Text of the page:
Phosphorus fractionation responds to dynamic redox conditions in a humid tropical forest soil
|Authors:||Yang Lin Amrita Bhattacharyya Ashley N. Campbell Peter S. Nico Jennifer Pett-Ridge Whendee L. Silver|
|Resource type:||Composite Resource|
|Storage:||The size of this resource is 33.3 KB|
|Created:||Aug 24, 2018 at 1:28 p.m.|
|Last updated:|| Oct 30, 2018 at 5:43 p.m.
|Citation:||See how to cite this resource|
|Content types:||Single File Content|
Phosphorus (P) is a key limiting nutrient in highly weathered soils of humid tropical forests. A large proportion of P in these soils is bound to redox‐sensitive iron (Fe) minerals; however, little is known about how Fe redox interactions affect soil P cycling. In an incubation experiment, we changed bulk soil redox regimes by varying headspace conditions (air vs. N2 gas), and examined the responses of soil P and Fe species to two fluctuating treatments (4‐ or 8‐day oxic followed by 4‐day anoxic) and two static redox treatments (oxic and anoxic). A static anoxic headspace increased NaOH‐extractable inorganic P (NaOH‐Pi) and ammonium oxalate‐extractable total P (AO‐Pt) by 10% and 38%, respectively, relative to a static oxic headspace. Persistent anoxia also increased NaHCO3‐extractable total P (NaHCO3‐Pt) towards the end of the experiment. Effects of redox fluctuation were more complex and dependent on temporal scales. Ammonium oxalate‐extractable Fe and Pt concentrations responded to redox fluctuation early in the experiment, but not thereafter, suggesting a depletion of reductants over time. Immediately following a switch from an oxic to anoxic headspace, concentrations of AO‐Pt, AO‐Fe, and HCl‐extractable Fe (II) increased (within 30 min), but fell back to initial levels by 180 min. Surprisingly, the labile P pool (NaHCO3‐Pt) decreased immediately after reduction events, potentially due to resorption and microbial uptake. Overall, our data demonstrate that P fractions can respond rapidly to changes in soil redox conditions, and in environments where redox oscillation is common, roots and microbes may benefit from these rapid P dynamics.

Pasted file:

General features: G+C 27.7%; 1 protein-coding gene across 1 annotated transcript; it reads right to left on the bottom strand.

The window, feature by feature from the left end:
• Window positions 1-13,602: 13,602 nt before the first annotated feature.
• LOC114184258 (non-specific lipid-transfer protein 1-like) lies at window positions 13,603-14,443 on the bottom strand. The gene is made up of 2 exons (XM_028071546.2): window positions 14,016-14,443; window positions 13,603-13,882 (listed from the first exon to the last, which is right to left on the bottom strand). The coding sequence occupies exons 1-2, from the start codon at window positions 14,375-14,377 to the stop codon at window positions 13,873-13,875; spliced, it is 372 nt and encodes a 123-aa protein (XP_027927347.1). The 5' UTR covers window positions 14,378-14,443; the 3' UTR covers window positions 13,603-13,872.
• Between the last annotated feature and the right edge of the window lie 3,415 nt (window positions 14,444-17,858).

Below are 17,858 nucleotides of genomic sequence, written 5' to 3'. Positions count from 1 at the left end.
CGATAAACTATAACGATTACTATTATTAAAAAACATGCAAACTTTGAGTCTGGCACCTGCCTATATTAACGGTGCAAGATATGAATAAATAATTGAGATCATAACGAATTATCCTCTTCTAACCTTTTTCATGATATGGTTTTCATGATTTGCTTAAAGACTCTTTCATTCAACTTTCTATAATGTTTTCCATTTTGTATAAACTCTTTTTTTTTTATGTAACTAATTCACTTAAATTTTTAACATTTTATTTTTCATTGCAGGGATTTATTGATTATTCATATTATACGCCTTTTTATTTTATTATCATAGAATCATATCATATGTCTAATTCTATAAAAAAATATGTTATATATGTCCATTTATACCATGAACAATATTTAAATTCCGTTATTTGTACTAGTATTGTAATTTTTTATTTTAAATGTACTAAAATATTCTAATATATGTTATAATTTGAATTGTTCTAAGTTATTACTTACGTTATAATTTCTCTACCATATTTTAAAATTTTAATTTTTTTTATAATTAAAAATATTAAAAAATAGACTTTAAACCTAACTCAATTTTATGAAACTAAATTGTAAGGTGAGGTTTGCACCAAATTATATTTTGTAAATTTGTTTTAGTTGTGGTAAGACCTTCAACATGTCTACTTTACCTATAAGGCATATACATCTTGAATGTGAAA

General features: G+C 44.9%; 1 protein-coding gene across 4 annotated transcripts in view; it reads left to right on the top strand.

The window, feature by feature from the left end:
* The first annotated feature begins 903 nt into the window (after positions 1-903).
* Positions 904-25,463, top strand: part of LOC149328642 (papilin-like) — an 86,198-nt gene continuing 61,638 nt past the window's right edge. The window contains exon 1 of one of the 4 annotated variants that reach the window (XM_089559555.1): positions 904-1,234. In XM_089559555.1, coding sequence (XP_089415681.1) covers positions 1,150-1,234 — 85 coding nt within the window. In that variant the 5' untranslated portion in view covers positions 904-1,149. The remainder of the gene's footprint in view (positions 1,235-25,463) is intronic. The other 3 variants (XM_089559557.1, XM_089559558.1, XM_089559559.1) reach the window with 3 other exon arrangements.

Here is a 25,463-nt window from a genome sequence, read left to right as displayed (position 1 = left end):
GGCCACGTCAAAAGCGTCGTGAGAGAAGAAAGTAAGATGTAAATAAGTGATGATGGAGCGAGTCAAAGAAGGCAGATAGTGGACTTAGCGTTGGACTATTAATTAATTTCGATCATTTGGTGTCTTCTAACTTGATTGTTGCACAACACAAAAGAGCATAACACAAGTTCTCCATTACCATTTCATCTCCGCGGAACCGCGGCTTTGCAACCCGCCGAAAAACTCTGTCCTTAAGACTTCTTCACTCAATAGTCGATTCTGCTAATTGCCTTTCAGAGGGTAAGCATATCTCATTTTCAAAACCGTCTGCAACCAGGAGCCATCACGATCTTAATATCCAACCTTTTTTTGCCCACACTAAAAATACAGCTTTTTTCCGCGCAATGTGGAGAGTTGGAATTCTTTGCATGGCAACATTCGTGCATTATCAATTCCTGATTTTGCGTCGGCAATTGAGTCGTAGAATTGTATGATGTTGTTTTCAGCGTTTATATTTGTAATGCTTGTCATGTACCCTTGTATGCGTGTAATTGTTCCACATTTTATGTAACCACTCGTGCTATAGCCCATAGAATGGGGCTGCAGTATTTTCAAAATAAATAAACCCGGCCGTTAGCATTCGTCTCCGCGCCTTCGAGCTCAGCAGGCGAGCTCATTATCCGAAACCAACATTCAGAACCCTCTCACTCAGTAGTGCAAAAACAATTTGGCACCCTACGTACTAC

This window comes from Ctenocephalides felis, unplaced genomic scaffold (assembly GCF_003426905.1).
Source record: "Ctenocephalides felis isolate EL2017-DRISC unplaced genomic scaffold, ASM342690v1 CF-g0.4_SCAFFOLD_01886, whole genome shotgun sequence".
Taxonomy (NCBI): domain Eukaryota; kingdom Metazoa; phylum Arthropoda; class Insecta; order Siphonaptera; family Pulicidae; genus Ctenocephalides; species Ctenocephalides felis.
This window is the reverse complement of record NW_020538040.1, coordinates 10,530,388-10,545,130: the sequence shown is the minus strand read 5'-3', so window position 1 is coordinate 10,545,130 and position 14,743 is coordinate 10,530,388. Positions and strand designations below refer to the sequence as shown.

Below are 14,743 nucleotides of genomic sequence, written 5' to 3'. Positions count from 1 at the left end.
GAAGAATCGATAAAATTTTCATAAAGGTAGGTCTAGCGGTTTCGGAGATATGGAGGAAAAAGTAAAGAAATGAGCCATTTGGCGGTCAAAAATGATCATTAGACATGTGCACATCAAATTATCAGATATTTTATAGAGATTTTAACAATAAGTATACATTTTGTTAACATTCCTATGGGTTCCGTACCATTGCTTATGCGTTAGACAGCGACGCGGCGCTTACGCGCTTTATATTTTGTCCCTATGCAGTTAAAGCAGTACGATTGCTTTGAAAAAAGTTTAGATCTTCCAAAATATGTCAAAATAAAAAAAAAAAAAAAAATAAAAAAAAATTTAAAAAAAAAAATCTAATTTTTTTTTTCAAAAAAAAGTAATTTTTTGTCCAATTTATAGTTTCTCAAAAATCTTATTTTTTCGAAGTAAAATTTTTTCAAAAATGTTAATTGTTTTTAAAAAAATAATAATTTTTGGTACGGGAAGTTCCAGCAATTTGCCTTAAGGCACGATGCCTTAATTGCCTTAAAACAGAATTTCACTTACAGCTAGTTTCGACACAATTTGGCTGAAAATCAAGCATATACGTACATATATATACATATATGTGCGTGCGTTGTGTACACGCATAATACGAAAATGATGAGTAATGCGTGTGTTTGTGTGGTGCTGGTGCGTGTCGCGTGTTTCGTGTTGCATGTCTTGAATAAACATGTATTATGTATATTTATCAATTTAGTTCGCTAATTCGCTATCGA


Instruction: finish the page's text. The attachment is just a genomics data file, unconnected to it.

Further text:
The full paper is available here https://doi.org/10.1029/2018JG004420
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This resource was created using funding from the following sources:
|Agency Name||Award Title||Award Number|
|NSF DEB||Collaborative Research: The Role of Iron Redox Dynamics in Carbon Losses from Tropical Forest Soils||1457805|
|NSF EAR||Luquillo CZO||1331841|
|NSF DEB||Luquillo LTER||0620910|
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